We “have come… to the blood of sprinkling that speaks better things than (the blood) of Abel.”  The author of Hebrews tells us that Christ’s blood is speaking, and that it is speaking better things than Abel’s blood spoke.  Such a statement seems strange to our modern ears and may appear to be a great mystery, but the truth conveyed in these few words is gloriously profound and deeply edifying to contemplate.  Let’s take a moment to look at the first instance of blood speaking in the Scriptures:

Gen. 4:10 And He said, “What have you done? The voice of your brother’s blood cries out to Me from the ground.”

Here God tells Cain that his brother’s blood is not just speaking, but “crying out” to Him from the ground.  There is no mystery as to what that blood was saying.  Righteous Abel had been slain by wicked Cain, and the blood that had been spilled was crying out for justice.  “Justice is Required!” was the cry that Abel’s blood made from the earth.

But the author of Hebrews tells us that Christ’s blood is saying something better than “Justice is required”.  What exactly is it that Christ’s blood is saying?  Quite simply, Christ’s blood is saying “Justice has been Satisfied!”  For every sin of every one of His people, justice has been fully satisfied.  Not a drop of debt remains.  The judge of all the earth has done right.  No one can bring a charge against God’s elect, for they have all been justified (Rom. 8:33).  They have been justified because their Mediator ever lives to make intercession for them, and one primary aspect of that intercession is His blood continually declaring that the justice required against them for the multitude of their sins has been fully satisfied!  Yeah, that’s better than what Abel’s blood said isn’t it?  What a glorious understatement.

Extent of the Atonement

I believe contemplating this truth can shed a great deal of light upon the debate over the extent of the atonement.  Many in our day set forth the idea that Christ died for all men everywhere, but that His death is only made effectual by sinners who choose to believe in Him by their own free will.  Now, even if we set aside the problematic idea of free will for the moment, we can see the difficulty that such an idea raises with regard to Heb. 12:24.  Calvinists often point out that it is unfathomable that Christ would die for one group of people, but intercede for some different group of people.  Both His sacrifice and His intercession are His work as our Great High Priest.  Our salvation is equally dependent upon both (Heb. 7:24-25).  It ought to be beyond dispute that He intercedes for those for whom He died, and that He died for those for whom He intercedes.  But passages such as John 17:9 plainly teach that He does not intercede for every individual in the world.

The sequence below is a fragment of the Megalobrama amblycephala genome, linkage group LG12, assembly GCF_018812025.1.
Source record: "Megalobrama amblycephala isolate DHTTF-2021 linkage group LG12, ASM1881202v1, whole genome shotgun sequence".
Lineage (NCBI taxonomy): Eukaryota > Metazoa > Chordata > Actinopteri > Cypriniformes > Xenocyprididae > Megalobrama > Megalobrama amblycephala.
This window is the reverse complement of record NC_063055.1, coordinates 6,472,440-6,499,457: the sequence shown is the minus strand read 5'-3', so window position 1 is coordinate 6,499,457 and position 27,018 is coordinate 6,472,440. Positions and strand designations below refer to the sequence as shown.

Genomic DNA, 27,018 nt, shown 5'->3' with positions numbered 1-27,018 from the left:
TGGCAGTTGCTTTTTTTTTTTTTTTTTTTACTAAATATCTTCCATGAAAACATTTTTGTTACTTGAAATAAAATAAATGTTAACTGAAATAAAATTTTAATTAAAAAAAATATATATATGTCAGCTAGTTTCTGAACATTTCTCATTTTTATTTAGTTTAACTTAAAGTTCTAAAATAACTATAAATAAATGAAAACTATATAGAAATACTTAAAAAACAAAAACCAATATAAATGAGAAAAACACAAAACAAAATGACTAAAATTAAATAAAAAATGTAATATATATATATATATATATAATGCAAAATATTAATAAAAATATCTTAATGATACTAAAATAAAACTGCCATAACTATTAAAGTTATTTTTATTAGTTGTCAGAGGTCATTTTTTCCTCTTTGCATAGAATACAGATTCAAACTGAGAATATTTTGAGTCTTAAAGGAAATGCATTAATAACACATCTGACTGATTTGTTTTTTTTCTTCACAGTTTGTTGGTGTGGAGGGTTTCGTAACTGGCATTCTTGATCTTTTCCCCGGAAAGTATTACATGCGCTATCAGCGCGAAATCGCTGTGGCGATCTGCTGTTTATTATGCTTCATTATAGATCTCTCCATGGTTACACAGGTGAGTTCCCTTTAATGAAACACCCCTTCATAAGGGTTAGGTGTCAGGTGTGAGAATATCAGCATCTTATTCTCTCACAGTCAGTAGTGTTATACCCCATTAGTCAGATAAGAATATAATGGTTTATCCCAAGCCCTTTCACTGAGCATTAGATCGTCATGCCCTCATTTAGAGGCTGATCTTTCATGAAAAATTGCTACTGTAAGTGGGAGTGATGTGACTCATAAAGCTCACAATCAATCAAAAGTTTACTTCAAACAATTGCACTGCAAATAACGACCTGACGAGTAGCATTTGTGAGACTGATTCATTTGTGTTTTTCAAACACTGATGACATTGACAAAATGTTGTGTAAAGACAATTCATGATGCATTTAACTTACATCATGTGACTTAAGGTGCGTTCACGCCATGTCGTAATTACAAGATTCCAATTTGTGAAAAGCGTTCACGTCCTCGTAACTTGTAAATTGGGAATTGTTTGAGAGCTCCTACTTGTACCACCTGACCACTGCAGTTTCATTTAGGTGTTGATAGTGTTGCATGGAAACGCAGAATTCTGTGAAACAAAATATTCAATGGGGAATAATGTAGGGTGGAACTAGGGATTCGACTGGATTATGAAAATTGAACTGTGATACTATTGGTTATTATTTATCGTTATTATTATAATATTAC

John 17:9 “I pray for them. I do not pray for the world but for those whom You have given Me, for they are Yours.”

But our passage makes this even more abundantly clear.  His death and intercession cannot be separated, for a primary aspect of His intercession is His blood crying out that justice has been satisfied on behalf of all those for whom He died.

Accuser of the Brethren

Dear Christian, I want this idea to do more than inform your doctrine of Soteriology though.  Contemplation of this blessed truth can be such a great blessing to us as we daily battle against sin.  We all stumble in many things and fail as we struggle to live a holy life (James 3:2, Rom. 7).  We know that should Satan stand before our Lord, he would have no shortage of sins of which he could truthfully accuse us!  But in such an occasion, our dear Lord need not even open His mouth, for an answer to each and every accusation is provided by the intercession of His precious blood.  To every accusation comes the exact same reply:  “Justice has been satisfied.  Justice has been satisfied.  Justice has been satisfied!”

So when the wicked one comes to accuse you, remember that you have an advocate with the Father, Jesus Christ the Righteous (1 Jn. 2:1).  Remember that Christ’s blood was shed to cleanse your conscience from dead works to serve the living God (Heb. 9:14).  And remember that Christ ever lives to make intercession for you, and that His blood is at this very moment crying out in regard to every one of your sins, “Justice has been satisfied!”


Oh dear unbeliever.  Don’t scoff at the idea of talking blood.  You know in your conscience that you are guilty, and that when you stand before Jesus Christ on judgement day He will justly condemn you for your life of rebellion against Him.  You spend much of your energy seeking ways to quiet your conscience, but none of your attempts will ever take away the guilty feelings, because none of them can actually remove your guilt.  But here is the good news:  Jesus Christ, who will judge all men on the last day, stands before you today, offering to be your Advocate.  If you will trust in Him, if you will forsake your sins and rely solely upon His mercy for salvation, He will wash you white as snow.  Your conscience will no longer condemn you, because your sins will no longer cry out for justice, it will have been satisfied by Him, the one and only Savior for sinners.  Come to Him today, and He will give you rest.

His Throne is Forever and Ever!


ARBCA Needs a Calvin

Calvin 3

John Calvin is renowned for his inflexible stance against the errors of Rome, the “Spirituals”, and others whose teachings compromised the Gospel of Jesus Christ.  Unfortunately many do not realize that while he so staunchly stood against errors from those who oppose the gospel, he also worked tremendously hard to establish and maintain peace and unity among the Reformed.  He was a brilliant example of the peacemaker of Matt. 5:9.